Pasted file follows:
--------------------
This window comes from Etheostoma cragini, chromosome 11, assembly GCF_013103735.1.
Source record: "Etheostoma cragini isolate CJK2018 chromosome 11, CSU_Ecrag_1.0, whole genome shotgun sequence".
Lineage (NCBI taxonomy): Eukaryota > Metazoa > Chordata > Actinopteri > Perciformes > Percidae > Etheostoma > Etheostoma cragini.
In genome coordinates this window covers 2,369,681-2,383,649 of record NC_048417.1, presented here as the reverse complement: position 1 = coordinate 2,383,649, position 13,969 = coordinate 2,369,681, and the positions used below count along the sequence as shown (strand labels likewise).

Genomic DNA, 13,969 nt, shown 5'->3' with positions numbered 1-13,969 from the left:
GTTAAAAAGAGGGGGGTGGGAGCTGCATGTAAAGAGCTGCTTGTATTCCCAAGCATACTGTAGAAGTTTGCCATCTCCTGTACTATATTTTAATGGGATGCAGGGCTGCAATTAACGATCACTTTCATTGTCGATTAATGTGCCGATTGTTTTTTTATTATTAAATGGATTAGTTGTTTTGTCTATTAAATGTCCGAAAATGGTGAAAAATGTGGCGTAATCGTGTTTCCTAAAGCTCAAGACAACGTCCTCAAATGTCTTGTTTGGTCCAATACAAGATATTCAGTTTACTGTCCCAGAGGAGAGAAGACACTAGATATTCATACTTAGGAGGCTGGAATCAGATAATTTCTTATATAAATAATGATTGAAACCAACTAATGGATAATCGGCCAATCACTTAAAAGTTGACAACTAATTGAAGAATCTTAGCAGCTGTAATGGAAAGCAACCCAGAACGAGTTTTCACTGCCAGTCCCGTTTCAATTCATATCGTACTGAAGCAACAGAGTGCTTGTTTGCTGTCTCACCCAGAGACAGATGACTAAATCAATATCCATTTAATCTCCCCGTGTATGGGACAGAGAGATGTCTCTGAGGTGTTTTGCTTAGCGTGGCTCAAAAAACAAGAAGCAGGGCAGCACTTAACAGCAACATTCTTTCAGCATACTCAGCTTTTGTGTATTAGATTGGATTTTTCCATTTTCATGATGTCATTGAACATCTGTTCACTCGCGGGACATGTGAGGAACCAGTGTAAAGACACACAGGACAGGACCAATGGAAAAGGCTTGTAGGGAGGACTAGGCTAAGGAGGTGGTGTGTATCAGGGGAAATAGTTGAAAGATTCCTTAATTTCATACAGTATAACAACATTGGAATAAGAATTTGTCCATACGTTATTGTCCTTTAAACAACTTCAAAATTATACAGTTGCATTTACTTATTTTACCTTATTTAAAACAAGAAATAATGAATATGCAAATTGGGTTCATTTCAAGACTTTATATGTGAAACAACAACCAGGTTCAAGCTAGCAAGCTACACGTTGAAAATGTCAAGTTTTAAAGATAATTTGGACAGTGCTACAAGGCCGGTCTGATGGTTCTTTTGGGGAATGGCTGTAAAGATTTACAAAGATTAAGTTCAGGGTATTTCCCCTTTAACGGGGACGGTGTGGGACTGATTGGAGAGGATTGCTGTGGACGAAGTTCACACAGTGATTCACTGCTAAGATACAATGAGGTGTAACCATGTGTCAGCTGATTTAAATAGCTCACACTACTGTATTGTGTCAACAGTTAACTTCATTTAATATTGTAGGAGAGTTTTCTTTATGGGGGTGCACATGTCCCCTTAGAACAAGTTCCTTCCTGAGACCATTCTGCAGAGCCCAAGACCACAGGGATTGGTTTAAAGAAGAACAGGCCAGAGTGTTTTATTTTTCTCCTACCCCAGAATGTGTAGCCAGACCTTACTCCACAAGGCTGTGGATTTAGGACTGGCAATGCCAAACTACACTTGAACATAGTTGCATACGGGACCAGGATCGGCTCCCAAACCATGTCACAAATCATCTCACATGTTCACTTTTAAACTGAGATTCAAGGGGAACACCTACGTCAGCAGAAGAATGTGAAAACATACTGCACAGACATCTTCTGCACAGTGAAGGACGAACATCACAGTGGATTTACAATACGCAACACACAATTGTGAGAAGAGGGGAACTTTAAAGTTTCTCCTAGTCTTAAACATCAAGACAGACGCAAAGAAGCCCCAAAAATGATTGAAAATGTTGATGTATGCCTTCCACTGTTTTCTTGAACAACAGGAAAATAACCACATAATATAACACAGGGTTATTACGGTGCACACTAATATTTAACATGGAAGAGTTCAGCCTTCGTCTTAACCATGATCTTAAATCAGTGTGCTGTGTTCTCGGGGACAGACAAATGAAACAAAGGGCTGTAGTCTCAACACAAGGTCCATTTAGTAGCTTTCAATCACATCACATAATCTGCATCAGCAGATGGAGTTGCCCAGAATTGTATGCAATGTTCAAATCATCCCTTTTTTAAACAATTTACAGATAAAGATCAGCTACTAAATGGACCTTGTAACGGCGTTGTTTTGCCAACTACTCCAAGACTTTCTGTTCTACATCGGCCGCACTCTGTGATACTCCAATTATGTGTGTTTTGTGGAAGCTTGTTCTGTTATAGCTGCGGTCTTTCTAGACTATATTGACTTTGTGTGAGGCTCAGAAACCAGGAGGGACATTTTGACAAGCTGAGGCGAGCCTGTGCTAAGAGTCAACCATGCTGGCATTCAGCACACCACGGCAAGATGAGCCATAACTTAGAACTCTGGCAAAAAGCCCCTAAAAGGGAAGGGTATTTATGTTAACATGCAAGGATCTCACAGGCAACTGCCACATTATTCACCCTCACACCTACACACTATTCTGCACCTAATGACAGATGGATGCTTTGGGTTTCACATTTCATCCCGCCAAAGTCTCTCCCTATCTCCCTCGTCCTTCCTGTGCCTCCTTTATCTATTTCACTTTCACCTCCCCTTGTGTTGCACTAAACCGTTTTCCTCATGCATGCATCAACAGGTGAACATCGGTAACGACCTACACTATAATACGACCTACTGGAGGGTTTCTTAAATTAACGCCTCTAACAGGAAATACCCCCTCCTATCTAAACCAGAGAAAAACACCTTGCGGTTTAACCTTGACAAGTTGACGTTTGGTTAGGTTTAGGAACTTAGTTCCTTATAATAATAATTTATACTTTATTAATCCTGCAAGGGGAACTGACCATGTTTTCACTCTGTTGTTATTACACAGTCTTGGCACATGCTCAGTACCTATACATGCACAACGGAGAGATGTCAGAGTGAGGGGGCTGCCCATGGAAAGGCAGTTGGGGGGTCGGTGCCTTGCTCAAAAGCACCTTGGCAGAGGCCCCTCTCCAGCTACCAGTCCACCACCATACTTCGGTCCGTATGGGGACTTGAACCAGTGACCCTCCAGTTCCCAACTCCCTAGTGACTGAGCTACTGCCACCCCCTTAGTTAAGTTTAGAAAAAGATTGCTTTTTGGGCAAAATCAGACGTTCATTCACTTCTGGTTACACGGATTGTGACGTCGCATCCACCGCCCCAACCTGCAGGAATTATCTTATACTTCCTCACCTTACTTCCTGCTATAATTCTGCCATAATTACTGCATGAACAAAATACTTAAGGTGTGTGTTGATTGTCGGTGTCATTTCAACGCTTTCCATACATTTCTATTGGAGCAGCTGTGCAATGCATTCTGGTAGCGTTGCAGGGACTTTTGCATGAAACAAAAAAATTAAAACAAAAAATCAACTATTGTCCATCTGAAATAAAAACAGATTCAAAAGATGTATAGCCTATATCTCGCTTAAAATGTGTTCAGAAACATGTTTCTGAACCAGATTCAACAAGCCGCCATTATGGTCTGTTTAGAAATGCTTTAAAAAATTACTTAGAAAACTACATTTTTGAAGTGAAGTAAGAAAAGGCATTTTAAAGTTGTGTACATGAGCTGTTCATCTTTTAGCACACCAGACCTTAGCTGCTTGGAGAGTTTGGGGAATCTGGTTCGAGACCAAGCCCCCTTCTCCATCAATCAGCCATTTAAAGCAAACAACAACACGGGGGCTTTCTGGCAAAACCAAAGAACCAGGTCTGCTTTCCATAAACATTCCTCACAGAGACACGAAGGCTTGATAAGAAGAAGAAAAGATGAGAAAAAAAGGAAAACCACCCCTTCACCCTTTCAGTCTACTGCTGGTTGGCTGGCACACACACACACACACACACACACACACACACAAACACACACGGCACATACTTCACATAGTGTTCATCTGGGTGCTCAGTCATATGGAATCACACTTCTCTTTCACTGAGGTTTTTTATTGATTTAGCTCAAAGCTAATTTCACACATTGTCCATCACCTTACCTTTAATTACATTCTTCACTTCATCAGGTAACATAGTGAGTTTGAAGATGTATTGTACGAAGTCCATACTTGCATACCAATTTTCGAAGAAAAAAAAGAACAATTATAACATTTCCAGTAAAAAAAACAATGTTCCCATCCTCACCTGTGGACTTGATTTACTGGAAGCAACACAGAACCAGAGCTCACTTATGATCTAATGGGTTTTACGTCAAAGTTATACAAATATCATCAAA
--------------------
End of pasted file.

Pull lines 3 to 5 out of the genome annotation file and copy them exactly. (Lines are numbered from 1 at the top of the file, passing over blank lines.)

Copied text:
Lineage (NCBI taxonomy): Eukaryota > Metazoa > Chordata > Actinopteri > Perciformes > Percidae > Etheostoma > Etheostoma cragini.
In genome coordinates this window covers 2,369,681-2,383,649 of record NC_048417.1, presented here as the reverse complement: position 1 = coordinate 2,383,649, position 13,969 = coordinate 2,369,681, and the positions used below count along the sequence as shown (strand labels likewise).

Genomic DNA, 13,969 nt, shown 5'->3' with positions numbered 1-13,969 from the left: